The Dream Woman


Wilkie Collins

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The Dream Woman Page 01

The Dream Woman

A Mystery in Four Narratives



"Hullo, there! Hostler! Hullo-o-o!"

"My dear! why don't you look for the bell?"

"I HAVE looked--there is no bell."

"And nobody in the yard. How very extraordinary! Call again, dear."

"Hostler! Hullo, there! Hostler-r-r!"

My second call echoes through empty space, and rouses nobody-- produces, in short, no visible result. I am at the end of my resources--I don't know what to say or what to do next. Here I stand in the solitary inn yard of a strange town, with two horses to hold, and a lady to take care of. By way of adding to my responsibilities, it so happens that one of the horses is dead lame, and that the lady is my wife.

Who am I?--you will ask.

There is plenty of time to answer the question. Nothing happens; and nobody appears to receive us. Let me introduce myself and my wife.

I am Percy Fairbank--English gentleman--age (let us say) forty--no profession--moderate politics--middle height--fair complexion--easy character--plenty of money.

My wife is a French lady. She was Mademoiselle Clotilde Delorge-- when I was first presented to her at her father's house in France. I fell in love with her--I really don't know why. It might have been because I was perfectly idle, and had nothing else to do at the time. Or it might have been because all my friends said she was the very last woman whom I ought to think of marrying. On the surface, I must own, there is nothing in common between Mrs. Fairbank and me. She is tall; she is dark; she is nervous, excitable, romantic; in all her opinions she proceeds to extremes. What could such a woman see in me? what could I see in her? I know no more than you do. In some mysterious manner we exactly suit each other. We have been man and wife for ten years, and our only regret is, that we have no children. I don't know what YOU may think; I call that--upon the whole--a happy marriage.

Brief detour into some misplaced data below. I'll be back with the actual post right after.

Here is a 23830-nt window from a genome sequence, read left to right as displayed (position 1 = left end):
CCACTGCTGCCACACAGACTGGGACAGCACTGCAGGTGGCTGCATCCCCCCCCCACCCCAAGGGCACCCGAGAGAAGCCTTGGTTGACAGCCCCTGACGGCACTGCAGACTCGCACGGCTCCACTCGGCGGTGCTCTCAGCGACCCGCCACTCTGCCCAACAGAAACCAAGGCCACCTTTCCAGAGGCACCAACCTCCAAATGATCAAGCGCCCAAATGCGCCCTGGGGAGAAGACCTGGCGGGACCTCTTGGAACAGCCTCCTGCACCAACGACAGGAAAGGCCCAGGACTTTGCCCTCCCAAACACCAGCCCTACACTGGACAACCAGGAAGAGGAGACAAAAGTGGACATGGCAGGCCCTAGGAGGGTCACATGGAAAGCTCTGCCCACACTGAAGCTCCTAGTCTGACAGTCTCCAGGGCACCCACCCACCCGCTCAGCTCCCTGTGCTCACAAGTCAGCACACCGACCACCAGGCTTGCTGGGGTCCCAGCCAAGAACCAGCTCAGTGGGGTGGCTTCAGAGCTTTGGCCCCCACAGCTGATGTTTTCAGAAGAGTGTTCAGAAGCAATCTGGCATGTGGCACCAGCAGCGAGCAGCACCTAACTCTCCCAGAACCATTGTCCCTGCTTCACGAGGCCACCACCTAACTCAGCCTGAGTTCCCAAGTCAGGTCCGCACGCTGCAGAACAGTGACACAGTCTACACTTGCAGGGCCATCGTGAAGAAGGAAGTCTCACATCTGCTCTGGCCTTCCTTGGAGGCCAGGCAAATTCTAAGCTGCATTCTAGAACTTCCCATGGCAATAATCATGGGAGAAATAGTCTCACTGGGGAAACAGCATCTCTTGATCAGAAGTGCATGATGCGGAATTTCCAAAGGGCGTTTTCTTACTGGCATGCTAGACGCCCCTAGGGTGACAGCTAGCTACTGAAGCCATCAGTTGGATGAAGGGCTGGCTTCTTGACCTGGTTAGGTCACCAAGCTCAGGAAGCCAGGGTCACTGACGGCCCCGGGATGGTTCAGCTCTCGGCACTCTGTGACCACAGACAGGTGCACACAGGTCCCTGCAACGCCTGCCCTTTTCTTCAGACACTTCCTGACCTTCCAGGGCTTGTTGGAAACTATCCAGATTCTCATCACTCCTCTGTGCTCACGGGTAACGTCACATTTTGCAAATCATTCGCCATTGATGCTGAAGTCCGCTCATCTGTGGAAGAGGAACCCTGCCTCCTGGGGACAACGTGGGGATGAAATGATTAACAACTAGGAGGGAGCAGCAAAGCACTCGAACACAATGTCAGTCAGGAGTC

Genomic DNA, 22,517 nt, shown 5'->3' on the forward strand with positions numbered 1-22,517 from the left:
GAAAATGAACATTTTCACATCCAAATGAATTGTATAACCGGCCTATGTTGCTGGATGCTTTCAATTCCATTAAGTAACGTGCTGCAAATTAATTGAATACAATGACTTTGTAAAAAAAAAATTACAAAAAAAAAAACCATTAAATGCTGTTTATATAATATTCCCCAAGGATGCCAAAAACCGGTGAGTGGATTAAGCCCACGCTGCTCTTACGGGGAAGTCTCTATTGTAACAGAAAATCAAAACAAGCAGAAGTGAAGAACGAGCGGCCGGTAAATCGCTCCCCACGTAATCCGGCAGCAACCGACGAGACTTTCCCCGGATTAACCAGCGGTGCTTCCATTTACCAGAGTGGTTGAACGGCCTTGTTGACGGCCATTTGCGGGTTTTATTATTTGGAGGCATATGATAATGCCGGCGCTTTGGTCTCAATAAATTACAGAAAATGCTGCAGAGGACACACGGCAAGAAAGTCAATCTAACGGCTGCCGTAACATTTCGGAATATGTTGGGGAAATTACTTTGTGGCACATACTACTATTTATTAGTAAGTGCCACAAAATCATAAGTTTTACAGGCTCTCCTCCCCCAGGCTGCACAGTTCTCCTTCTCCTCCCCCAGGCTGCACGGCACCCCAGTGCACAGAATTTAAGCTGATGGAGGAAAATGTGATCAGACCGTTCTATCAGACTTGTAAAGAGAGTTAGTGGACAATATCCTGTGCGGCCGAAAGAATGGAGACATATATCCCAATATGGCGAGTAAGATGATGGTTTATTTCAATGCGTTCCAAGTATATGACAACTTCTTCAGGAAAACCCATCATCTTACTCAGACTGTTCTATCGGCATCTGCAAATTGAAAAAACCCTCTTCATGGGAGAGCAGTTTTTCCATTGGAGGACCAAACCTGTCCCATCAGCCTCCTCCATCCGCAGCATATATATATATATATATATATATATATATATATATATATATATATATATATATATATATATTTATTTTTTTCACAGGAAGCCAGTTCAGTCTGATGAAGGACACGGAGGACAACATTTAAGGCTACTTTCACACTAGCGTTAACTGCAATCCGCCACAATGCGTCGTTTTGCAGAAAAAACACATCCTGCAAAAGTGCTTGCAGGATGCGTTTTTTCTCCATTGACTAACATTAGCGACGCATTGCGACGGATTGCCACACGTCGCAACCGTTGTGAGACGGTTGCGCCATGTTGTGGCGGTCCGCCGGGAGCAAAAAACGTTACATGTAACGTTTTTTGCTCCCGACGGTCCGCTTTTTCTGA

So much for ourselves. The next question is--what has brought us into the inn yard? and why am I obliged to turn groom, and hold the horses?

We live for the most part in France--at the country house in which my wife and I first met. Occasionally, by way of variety, we pay visits to my friends in England. We are paying one of those visits now. Our host is an old college friend of mine, possessed of a fine estate in Somersetshire; and we have arrived at his house-- called Farleigh Hall--toward the close of the hunting season.